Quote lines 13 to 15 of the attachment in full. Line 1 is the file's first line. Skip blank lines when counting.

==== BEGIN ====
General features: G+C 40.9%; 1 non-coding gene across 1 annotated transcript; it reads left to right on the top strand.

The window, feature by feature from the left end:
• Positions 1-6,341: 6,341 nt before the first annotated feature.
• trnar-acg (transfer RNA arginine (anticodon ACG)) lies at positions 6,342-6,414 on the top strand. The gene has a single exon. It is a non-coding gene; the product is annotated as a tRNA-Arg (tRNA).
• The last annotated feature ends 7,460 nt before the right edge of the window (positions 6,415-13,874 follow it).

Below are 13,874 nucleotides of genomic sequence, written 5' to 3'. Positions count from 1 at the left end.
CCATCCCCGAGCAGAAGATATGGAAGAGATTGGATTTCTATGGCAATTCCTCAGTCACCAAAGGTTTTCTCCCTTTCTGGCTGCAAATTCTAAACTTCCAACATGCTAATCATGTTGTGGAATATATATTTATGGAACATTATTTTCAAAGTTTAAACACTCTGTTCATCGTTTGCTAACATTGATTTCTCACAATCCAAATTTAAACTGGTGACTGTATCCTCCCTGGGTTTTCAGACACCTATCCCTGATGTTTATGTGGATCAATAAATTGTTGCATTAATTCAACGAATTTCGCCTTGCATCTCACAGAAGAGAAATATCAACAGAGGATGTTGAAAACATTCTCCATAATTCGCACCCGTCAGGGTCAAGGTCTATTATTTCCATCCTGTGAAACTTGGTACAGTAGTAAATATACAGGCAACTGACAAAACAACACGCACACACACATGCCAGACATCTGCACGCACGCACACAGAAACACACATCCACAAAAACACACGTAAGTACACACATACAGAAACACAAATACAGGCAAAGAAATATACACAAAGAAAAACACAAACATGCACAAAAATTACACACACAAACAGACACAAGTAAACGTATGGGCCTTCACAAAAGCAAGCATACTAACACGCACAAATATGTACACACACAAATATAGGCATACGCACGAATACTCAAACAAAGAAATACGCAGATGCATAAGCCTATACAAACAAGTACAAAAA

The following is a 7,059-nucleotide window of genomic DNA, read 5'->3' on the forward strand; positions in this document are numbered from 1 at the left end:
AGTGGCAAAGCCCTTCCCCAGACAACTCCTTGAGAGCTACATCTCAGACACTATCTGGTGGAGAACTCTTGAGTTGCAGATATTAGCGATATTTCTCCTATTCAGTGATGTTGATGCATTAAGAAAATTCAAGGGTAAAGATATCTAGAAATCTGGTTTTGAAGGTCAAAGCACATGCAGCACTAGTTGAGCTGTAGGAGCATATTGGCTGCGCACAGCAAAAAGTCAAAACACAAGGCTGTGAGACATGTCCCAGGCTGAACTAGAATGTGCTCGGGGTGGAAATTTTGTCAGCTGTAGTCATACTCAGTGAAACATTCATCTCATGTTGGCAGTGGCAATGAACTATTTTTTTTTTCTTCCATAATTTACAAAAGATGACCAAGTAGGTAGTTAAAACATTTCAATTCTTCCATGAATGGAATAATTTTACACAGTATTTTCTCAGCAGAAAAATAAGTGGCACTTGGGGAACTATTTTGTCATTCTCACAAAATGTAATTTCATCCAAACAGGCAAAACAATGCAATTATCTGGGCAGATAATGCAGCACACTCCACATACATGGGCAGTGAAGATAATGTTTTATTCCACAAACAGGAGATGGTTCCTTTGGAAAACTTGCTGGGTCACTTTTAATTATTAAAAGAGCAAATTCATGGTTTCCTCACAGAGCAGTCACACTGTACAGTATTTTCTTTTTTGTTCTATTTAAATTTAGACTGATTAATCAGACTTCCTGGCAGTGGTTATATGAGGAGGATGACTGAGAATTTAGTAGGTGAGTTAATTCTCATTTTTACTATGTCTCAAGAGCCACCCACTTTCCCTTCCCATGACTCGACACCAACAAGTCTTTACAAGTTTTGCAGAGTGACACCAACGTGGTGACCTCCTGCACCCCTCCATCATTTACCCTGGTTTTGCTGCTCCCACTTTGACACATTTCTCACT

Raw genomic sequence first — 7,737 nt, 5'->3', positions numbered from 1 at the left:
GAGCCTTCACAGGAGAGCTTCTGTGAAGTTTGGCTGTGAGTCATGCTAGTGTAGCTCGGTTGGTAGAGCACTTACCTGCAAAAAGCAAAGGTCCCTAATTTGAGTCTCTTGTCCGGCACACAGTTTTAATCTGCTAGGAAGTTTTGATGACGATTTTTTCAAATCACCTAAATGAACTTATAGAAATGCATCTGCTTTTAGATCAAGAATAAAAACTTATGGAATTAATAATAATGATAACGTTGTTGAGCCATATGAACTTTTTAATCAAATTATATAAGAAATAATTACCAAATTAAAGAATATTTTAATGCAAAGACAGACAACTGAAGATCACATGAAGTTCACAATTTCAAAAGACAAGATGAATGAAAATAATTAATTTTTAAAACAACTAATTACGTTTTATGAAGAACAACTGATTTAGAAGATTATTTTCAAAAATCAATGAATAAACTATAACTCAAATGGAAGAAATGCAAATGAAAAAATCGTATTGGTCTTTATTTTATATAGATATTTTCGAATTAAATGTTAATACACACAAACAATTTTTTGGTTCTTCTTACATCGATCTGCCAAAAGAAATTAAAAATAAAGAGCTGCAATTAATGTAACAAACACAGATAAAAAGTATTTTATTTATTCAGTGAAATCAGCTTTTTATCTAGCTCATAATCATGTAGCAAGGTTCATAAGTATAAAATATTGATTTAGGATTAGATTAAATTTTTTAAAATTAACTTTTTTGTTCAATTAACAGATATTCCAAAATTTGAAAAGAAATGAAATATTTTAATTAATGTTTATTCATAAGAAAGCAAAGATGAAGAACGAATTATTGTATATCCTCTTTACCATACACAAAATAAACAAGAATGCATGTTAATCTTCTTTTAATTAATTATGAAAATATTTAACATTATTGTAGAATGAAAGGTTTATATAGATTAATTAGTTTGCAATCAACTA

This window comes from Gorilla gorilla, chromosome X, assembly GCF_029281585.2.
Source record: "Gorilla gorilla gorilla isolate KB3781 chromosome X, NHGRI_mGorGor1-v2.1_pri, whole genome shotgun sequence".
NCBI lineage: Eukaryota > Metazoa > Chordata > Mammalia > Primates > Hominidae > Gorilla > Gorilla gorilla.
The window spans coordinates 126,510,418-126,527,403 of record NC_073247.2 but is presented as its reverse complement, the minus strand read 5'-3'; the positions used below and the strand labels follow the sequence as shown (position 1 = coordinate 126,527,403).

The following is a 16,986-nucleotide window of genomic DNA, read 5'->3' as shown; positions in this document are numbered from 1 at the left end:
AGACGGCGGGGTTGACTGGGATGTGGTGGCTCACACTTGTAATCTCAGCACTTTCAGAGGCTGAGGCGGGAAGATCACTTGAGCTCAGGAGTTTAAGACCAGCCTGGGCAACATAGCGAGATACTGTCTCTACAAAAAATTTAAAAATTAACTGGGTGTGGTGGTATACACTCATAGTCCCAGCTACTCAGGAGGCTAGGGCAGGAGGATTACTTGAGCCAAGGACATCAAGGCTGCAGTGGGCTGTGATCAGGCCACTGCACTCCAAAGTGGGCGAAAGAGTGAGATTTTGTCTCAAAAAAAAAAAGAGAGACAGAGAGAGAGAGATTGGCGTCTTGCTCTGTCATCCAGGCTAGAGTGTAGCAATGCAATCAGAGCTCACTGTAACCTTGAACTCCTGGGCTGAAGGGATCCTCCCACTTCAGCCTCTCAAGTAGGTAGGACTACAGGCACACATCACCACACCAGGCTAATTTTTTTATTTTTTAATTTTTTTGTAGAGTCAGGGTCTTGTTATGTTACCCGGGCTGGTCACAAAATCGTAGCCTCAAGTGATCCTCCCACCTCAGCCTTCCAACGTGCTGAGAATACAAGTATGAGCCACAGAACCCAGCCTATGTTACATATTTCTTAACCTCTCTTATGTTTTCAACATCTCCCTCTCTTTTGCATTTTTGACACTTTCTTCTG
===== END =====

Source record: "Gorilla gorilla gorilla isolate KB3781 chromosome X, NHGRI_mGorGor1-v2.1_pri, whole genome shotgun sequence".
NCBI lineage: Eukaryota > Metazoa > Chordata > Mammalia > Primates > Hominidae > Gorilla > Gorilla gorilla.
The window spans coordinates 126,510,418-126,527,403 of record NC_073247.2 but is presented as its reverse complement, the minus strand read 5'-3'; the positions used below and the strand labels follow the sequence as shown (position 1 = coordinate 126,527,403).